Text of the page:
It appears that our nervous system is simply unable to perceive the very body it governs.  Sometimes the pain we perceive is not actually, really, truly there!  Have you ever considered that pain is very subjective?  Or at least, the degree of pain.  I have read somewhere recently that relaxation and rest, truly deep rest, like a regular Savasana, is just as effective at managing pain as medication and even surgery.  There have been studies done on knee pain, where "pretend surgery" and real surgery were found to have identical effects!  The power of the mind is, indeed, absolutely awesome.

And it is the mind that perceives pain, perceives its location in the body (have you heard of referral pain - pain in a completely different place?), the degree of that pain, etc.  The nervous system is how the mind communicates with the body.  What would work to stimulate this connection, to nourish it?  It appears that rehabilitating this connection can have profound effects on our state of well being.  Here are my two cents on what I believe is the most effective way to establish and hone that connection:

  • regular mind/body sessions, such as Yoga or other type of meditative exercise, where you really pay attention to what you are doing
  • slow, mindful, deliberate movements, with precise placement of limbs, fluid transitions between positions, focusing on the pleasurable sensations.  Read this article for more: Slow Movement with Awareness - Better than Exercise?
  • movements and positions that feel really, really good - providing the mind with sensory input from the body that feels nourishing.  Too often people believe that they need to overload their sensory system with aggressive, hard, draining exercise, but that only numbs the nervous system further.  I have a whole other article on this subject, called Yoga in America - the Sensory Overload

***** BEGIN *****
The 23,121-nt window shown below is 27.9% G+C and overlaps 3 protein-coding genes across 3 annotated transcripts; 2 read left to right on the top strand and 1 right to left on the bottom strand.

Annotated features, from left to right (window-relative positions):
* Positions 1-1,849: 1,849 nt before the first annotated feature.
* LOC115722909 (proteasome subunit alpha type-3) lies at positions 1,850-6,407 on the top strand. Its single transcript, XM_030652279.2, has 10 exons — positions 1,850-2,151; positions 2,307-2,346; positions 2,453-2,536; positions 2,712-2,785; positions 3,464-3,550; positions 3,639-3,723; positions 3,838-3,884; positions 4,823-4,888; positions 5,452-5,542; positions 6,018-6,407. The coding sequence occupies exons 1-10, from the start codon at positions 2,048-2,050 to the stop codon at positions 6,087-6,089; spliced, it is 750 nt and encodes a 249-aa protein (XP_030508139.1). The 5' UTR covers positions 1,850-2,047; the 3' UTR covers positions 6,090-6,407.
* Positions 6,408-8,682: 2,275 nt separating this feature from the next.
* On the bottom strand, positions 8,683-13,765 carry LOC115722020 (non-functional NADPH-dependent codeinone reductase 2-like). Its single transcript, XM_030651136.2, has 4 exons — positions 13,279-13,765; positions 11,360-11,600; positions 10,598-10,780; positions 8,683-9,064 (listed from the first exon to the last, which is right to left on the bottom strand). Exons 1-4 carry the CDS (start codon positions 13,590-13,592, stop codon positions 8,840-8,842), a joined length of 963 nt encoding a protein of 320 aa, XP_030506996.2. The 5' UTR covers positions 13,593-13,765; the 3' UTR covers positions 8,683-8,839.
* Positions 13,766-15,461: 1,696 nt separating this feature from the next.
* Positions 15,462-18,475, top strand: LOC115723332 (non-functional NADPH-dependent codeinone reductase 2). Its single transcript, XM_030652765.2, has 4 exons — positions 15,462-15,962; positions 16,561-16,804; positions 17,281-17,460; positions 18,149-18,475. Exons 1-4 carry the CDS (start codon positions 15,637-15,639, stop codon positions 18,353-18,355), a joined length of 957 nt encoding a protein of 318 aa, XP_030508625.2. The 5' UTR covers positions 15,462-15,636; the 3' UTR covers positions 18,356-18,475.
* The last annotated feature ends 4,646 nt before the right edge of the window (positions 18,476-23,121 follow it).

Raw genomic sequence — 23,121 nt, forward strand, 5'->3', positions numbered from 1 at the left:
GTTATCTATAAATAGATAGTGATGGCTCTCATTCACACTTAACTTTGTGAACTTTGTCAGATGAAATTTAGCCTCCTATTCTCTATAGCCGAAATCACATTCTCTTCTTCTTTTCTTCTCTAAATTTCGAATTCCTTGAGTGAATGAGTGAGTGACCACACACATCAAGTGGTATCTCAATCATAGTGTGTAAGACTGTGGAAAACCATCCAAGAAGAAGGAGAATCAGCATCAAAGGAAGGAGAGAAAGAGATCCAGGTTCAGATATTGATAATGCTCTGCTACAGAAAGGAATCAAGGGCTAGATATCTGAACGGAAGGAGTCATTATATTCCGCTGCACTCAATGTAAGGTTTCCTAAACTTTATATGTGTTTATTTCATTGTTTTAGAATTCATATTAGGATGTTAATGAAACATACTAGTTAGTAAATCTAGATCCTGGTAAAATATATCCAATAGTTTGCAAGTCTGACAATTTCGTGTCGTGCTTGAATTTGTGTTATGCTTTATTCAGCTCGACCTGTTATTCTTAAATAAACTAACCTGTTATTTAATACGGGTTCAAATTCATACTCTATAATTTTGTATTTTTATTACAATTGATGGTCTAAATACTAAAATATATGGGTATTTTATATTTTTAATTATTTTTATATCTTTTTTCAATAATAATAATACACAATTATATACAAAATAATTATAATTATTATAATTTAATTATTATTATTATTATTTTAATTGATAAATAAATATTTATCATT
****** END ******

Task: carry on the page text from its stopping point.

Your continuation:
• resting between movements, at the end of each event, to give your nervous system a chance to re-balance itself, and then resting for a while after your session, to fully integrate the experience
  • keeping the movements mid-range for the most part, repeating the same movement in that mid-range several times, and only then venturing into the comfortable end range dimension
  • all of the above done with breath awareness, supported by the breath, to keep your attention sharp on those sensations

Basically, my theory as of late (subject to change, or course, as new information comes in), is that it doesn't matter what you do, but how you do it, as well as variety of activities and keeping these activities moderate (not wearing yourself out too much), with lots of rest and relaxation.  Let's all do Yoga every day, shimmy around on Miracle Balls, take a regular walk, dance in the kitchen, garden, laugh with friends over a good meal.  A little bit of everything, and everything in moderation - that seems to be the key.  To stimulate the nervous system just enough, but not too much, avoiding jarring, painful, or extreme sensations.  There is a lot less wrong with us than we think!  Let's celebrate all that is right with us.  Who's with me?